In his August 2006 “Inside Fractionals” column for Business Jet Traveler, Shaircraft CEO, James Butler, explains why it’s important to document poor service from your provider.
Butler notes that when your aircraft is late or other flight problems occur, at a minimum, you may be entitled to some additional flight time. If you’ve experienced a series of problems, and have a well-negotiated contract, you may even be able to claim a default by the provider entitling you to a higher payout when the provider repurchases your share. In both instances, however, Butler warns that, rather than just complaining, you should “.document the problem in writing.”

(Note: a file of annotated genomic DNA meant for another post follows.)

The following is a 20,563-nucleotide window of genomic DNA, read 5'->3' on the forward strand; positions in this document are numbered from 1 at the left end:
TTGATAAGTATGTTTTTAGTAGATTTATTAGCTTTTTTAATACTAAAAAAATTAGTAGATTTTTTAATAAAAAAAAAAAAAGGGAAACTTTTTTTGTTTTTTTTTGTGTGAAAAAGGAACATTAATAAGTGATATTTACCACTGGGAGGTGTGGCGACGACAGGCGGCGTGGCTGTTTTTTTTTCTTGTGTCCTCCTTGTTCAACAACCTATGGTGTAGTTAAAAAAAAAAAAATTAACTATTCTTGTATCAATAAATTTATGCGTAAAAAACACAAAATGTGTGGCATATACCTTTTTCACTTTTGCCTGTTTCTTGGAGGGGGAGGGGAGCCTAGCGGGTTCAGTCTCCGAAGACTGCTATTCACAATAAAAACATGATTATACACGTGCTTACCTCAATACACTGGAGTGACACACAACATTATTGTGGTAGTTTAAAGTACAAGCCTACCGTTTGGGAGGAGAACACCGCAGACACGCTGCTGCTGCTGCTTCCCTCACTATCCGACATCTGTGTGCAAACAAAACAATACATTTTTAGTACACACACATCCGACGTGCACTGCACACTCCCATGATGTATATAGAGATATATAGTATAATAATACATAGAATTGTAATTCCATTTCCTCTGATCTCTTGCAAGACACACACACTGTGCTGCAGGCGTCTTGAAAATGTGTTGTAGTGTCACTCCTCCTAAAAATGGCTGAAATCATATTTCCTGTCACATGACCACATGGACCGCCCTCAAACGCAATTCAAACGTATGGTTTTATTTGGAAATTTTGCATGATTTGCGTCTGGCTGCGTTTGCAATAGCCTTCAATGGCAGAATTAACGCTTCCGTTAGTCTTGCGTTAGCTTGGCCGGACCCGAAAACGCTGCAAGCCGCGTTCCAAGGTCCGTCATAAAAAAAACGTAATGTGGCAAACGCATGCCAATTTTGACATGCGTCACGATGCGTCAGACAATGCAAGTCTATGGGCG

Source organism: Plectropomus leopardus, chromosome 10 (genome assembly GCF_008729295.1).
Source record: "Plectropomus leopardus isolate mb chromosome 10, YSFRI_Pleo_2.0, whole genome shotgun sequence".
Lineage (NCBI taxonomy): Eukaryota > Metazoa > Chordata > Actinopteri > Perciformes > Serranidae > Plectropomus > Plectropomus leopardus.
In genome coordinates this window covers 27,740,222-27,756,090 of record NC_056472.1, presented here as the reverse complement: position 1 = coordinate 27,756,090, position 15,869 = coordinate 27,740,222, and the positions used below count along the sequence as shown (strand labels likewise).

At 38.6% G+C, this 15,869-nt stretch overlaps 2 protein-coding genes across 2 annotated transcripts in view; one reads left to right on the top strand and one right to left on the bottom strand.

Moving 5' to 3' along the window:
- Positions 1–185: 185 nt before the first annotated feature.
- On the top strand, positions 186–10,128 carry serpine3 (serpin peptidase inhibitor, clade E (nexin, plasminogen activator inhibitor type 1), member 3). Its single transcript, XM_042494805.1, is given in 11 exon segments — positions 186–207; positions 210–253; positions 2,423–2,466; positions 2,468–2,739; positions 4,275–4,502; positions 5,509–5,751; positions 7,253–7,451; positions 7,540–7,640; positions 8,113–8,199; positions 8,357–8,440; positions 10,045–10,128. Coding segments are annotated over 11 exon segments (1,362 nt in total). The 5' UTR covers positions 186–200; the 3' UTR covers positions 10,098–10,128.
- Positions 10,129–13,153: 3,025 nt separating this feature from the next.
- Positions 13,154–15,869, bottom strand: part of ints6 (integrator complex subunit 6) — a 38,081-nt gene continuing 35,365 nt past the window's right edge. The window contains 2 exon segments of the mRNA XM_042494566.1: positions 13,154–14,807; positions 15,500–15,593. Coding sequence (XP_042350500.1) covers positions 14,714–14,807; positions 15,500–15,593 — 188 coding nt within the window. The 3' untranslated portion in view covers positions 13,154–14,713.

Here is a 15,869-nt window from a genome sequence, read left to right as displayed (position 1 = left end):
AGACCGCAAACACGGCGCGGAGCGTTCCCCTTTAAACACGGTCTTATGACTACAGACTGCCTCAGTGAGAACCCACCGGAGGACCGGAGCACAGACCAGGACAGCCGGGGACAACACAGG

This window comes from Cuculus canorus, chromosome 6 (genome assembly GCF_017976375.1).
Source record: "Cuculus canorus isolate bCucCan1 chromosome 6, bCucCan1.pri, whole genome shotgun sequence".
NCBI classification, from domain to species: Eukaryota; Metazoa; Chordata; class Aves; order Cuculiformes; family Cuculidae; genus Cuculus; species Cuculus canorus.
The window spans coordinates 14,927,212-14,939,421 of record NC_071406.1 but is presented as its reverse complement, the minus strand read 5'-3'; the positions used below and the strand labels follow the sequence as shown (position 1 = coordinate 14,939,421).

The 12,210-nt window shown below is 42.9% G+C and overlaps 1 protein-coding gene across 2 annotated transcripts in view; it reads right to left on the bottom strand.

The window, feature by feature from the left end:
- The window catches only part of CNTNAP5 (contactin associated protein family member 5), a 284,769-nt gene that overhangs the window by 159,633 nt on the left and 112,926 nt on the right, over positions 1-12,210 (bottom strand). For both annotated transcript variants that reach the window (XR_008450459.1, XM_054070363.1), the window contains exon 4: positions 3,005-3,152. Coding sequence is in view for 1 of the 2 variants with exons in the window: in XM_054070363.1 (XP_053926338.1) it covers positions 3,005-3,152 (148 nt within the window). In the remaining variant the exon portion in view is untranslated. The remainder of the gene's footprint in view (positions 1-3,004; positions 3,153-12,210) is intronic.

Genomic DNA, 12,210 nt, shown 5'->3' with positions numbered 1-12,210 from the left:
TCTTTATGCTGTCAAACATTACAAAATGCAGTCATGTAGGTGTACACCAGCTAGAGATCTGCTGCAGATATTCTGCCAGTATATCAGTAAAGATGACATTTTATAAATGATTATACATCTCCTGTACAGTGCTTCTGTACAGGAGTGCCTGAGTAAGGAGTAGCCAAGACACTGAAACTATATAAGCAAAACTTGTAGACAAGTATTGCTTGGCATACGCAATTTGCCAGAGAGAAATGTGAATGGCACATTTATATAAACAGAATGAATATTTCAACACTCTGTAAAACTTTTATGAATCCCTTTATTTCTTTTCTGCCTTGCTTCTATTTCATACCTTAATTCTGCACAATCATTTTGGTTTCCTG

“[T]o preserve your rights,” Butler counsels, “keep copies of all documentation relating to your flights, including the times the trips are scheduled, the requested and actual departure times, the actual arrival times, the reasons stated for any delays and any other pertinent information.” He adds, “If you experience delays or other problems on a flight, contact the provider immediately in writing and detail what happened.” Furthermore, if the provider admits responsibility for a problem, Butler advises that you, “.get that admission in writing right away…”
In closing, Butler explains, “In a business where, literally, time is money, that paper trail may be valuable indeed.”
Inside Fractionals: “Service Problems? You Need a Paper Trail”
Download in PDF format (115kb)